Further complicating the matter is the fact that elsewhere in the platform it states that "every Republican is responsible for implementing this platform." Unfortunately for Texas public school children, there is no "common sense" exception excusing Republicans from implementing planks that they later realize are bone-headed — probably because that would require some Higher Order Thinking Skills.
It's a good thing I don't believe in corporal punishment because if I did, a mistake of this magnitude — one that stands to impair the education of students across the State of Texas — would be exactly the type of thing that would make me want to send someone straight to the principal's office for a serious thrashing.
Meanwhile in the world of actual facts and real research, a recent study tracked thousands of students through college and found that a significant percentage of them graduated without the necessary critical thinking skills (or HOTS) to discern fact from opinion or to resist emotional appeals and political spin. Most people viewed this as evidence that our educational system is failing our students and as such cause for alarm. But to the RPT, this study seems to spell “Mission Accomplished.”
I’ve been a parent with kids in school for over twenty-five years now. My kids have attended both religious and non-religious private schools. And over the years I’ve had disagreements and debates with my kids’ schools over a whole host of issues including homework, testing, religion, politics, patriotism, nutrition and many more.
But never have I had to debate whether critical thinking skills and hard science should be part of a school’s curriculum. When it comes to developing critical thinking skills, the question has always been whether the students are getting enough, not whether they are getting too much. Now the RPT wants to set the bar even lower by simply dropping it on the floor and walking away.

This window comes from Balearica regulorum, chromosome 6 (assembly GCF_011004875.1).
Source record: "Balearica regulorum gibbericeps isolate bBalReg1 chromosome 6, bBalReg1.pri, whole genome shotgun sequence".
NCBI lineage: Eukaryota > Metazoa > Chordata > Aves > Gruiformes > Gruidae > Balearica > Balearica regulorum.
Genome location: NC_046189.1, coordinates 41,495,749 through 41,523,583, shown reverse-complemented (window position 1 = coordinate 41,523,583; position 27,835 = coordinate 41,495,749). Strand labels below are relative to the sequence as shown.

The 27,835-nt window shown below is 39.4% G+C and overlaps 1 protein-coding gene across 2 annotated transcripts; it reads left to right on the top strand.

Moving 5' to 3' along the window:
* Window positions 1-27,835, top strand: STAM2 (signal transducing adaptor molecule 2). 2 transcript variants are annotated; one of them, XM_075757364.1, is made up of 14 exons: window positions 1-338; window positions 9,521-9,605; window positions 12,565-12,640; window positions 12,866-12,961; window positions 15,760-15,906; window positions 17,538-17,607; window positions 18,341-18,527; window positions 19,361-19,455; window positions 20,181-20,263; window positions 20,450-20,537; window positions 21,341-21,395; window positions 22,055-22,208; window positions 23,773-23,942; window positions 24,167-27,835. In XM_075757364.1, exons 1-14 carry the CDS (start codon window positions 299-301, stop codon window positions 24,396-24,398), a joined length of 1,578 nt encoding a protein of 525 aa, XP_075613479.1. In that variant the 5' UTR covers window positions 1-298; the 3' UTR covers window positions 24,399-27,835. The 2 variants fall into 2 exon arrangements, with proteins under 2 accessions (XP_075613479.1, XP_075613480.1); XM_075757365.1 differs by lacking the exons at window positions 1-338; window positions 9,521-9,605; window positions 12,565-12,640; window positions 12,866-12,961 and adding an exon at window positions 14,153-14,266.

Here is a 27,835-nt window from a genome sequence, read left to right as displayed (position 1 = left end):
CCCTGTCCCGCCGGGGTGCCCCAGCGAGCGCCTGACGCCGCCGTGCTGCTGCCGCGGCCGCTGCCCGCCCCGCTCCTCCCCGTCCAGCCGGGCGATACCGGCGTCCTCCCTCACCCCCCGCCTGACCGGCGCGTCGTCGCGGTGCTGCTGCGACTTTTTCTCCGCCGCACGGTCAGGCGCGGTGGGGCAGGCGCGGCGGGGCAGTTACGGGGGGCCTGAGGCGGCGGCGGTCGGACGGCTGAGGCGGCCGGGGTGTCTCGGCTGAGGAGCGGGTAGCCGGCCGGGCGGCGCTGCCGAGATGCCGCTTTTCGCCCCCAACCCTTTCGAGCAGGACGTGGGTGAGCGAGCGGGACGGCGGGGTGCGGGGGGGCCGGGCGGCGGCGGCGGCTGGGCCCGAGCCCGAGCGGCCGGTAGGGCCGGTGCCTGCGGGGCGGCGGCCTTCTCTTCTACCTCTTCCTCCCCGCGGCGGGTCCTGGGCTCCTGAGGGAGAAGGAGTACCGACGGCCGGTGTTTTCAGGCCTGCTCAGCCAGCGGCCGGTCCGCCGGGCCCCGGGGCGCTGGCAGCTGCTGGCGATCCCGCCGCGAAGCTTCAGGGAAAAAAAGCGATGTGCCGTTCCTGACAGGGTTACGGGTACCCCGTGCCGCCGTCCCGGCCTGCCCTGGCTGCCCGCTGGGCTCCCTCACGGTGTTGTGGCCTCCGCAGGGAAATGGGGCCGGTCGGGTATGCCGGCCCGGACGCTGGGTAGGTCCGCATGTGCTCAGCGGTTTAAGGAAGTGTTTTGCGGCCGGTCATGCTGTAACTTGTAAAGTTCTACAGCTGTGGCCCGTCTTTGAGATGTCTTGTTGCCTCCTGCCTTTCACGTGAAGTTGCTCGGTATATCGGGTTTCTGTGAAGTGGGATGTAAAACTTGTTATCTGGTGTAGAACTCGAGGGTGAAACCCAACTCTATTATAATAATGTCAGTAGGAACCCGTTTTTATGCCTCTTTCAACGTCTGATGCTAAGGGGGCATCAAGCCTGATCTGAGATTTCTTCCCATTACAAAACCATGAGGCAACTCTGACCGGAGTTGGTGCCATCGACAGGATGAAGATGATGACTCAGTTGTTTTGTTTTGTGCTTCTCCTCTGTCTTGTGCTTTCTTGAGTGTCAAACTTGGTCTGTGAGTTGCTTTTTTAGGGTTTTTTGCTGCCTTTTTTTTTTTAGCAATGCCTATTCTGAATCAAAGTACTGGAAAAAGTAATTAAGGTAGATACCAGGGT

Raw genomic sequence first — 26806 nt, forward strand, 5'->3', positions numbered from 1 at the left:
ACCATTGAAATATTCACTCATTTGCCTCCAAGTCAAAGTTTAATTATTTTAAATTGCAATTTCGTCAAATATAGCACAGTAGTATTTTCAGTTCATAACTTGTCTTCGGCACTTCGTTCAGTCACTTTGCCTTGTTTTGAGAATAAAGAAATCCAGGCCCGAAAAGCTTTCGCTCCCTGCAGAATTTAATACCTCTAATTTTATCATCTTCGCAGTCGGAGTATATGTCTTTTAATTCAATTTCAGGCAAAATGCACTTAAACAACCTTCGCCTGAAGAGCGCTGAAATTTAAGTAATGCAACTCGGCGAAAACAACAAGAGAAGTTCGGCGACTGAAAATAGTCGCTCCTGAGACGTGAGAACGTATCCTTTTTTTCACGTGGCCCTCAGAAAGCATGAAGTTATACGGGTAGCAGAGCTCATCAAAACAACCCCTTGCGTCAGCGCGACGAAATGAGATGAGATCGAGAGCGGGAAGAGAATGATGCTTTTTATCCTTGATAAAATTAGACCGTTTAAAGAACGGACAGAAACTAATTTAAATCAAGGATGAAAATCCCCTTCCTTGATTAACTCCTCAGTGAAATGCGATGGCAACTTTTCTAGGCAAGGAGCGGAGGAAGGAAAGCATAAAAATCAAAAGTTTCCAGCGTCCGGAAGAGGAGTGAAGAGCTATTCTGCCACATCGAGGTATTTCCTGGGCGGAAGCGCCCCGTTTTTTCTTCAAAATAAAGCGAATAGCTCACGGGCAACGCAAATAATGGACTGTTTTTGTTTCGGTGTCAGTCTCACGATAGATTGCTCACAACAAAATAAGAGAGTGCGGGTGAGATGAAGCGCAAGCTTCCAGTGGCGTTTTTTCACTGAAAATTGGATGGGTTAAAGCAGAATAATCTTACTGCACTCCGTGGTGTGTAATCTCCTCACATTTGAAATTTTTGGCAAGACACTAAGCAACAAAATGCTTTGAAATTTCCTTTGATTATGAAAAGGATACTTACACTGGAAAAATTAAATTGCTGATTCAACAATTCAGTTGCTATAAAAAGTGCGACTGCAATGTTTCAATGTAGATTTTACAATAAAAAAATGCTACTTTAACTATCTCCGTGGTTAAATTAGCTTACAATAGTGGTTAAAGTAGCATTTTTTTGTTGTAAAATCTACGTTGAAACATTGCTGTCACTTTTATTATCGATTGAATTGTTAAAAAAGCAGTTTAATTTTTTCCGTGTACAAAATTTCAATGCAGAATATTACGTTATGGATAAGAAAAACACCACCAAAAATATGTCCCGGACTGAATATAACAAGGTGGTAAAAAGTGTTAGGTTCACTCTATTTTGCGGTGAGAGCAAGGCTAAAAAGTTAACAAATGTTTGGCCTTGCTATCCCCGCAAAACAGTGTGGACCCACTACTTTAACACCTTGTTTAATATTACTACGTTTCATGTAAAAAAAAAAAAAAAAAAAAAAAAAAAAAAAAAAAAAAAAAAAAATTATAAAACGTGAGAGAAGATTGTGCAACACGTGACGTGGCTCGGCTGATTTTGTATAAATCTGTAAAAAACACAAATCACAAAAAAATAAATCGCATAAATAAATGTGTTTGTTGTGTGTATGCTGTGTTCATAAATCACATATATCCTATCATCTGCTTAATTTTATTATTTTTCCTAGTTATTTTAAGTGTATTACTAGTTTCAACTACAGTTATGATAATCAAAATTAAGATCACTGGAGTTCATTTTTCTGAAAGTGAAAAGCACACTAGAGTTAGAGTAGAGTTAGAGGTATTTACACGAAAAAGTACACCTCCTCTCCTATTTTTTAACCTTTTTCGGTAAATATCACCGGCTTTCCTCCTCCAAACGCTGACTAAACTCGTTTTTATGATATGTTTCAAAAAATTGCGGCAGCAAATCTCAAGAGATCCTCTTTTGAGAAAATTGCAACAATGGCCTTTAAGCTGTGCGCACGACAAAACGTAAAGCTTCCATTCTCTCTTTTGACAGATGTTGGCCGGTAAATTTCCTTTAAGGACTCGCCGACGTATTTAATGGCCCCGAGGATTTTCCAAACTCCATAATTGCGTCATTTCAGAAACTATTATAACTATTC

The RPT states in the platform that its opposition to teaching critical thinking skills in school is that doing so undermines a kid’s fixed beliefs and the authority of that kid’s parents. But I’m a parent who opposes spanking and values multiculturalism, hard science and critical thinking skills. So, doesn’t an educational experience that ignores or neglects these things challenge my kid’s fixed beliefs and undermine my parental authority?
It seems like the RPT only has a problem with challenging Republican-sanctioned fixed beliefs, and it’s only the Republican parents’ authority that they’re worried about undermining. I may not have been educated in Texas Republican-led public schools, but I can spot a contradiction when I see one. Come to think of it, since spotting contradictions requires critical thinking skills, that might be exactly why I can spot one.
There is some poetic justice in all of these contradictions. To many diehard Dems, any Democrat that would send her kids to private school is herself a walking contradiction, because doing so is tantamount to refusing to do one’s part to support the public education system — a core Democratic value.